Learning to FLI

November 15, 2022

First-generation and limited-income students find common ground through Spiders FLI 

Denis Velazquez-Mondragon, ‘26, and Brian Garcia, '24
Shay Harris, ’25, and Chloe Goode, '26

Hosted by the Student Center for Equity and Inclusion, the Spiders FLI program helps first-generation and/or limited-income students adapt to college life and succeed during their time on campus and beyond. The program offers general information, networking and mentoring opportunities, leadership experiences, and community-building events, all while recognizing and celebrating the accomplishments of each student involved. Spiders FLI has recently received generous support from Cornelia and Charles Ellwein, P’24, and Kristy and Mihir Patel, ’02. We spoke with four students who are grateful to be involved with Spiders FLI:

BRIAN GARCIA, ’24

  • Second-time mentor and former mentee
  • Mentee: Denis Velazquez-Mondragon, ‘26
  • Hometown: Chicago, Illinois 
  • Major: Mathematics; minors in women, gender, and sexuality studies and secondary teacher education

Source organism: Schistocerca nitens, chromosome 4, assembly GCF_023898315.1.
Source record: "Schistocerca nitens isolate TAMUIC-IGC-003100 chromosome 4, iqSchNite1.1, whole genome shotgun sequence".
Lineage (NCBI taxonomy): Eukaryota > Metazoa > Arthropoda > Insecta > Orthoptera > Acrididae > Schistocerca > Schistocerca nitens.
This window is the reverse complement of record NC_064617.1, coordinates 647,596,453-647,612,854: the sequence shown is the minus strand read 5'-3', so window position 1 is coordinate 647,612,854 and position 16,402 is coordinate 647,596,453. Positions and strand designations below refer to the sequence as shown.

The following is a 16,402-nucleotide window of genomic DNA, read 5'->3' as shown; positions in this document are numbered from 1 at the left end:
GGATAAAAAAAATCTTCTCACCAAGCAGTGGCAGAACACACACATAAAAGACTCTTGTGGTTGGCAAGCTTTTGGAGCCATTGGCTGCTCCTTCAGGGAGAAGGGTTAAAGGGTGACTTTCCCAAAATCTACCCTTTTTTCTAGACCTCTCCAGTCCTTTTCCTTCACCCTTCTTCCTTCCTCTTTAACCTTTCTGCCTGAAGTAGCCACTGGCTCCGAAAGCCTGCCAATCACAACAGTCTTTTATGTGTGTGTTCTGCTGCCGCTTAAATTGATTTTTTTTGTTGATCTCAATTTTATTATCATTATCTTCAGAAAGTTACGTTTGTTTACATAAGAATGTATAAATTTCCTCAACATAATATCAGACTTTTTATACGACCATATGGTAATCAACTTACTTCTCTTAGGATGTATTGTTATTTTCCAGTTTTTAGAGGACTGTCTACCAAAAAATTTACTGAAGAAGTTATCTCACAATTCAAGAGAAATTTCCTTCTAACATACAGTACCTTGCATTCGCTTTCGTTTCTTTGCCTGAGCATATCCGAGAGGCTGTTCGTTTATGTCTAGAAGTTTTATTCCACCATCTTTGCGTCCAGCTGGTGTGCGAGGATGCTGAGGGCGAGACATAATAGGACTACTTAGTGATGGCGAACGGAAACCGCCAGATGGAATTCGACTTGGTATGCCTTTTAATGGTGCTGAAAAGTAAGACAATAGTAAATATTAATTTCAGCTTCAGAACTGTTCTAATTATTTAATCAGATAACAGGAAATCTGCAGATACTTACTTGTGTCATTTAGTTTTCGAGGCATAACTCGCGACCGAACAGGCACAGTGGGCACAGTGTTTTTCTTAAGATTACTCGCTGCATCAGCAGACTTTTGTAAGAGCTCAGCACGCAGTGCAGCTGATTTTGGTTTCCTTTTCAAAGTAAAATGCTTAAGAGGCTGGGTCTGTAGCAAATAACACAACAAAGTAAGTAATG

Why did you get involved with Spiders FLI?

I was lost with the idea of college. I was clueless about life and academics here at the University. Spiders FLI provided me with guidance and support, whenever I needed it. [During] my freshman year, my mentors always knew how to support me, even if it was just listening to me talk about what I’m dealing with. My mentors allowed me to build a relationship with them to the point where I could be a resource of support as well. We would listen and give advice to each other because college was a new learning experience for the three of us. Through my experience with my mentors, I knew I wanted to be that resource for others as well, which is why I decided to become a mentor.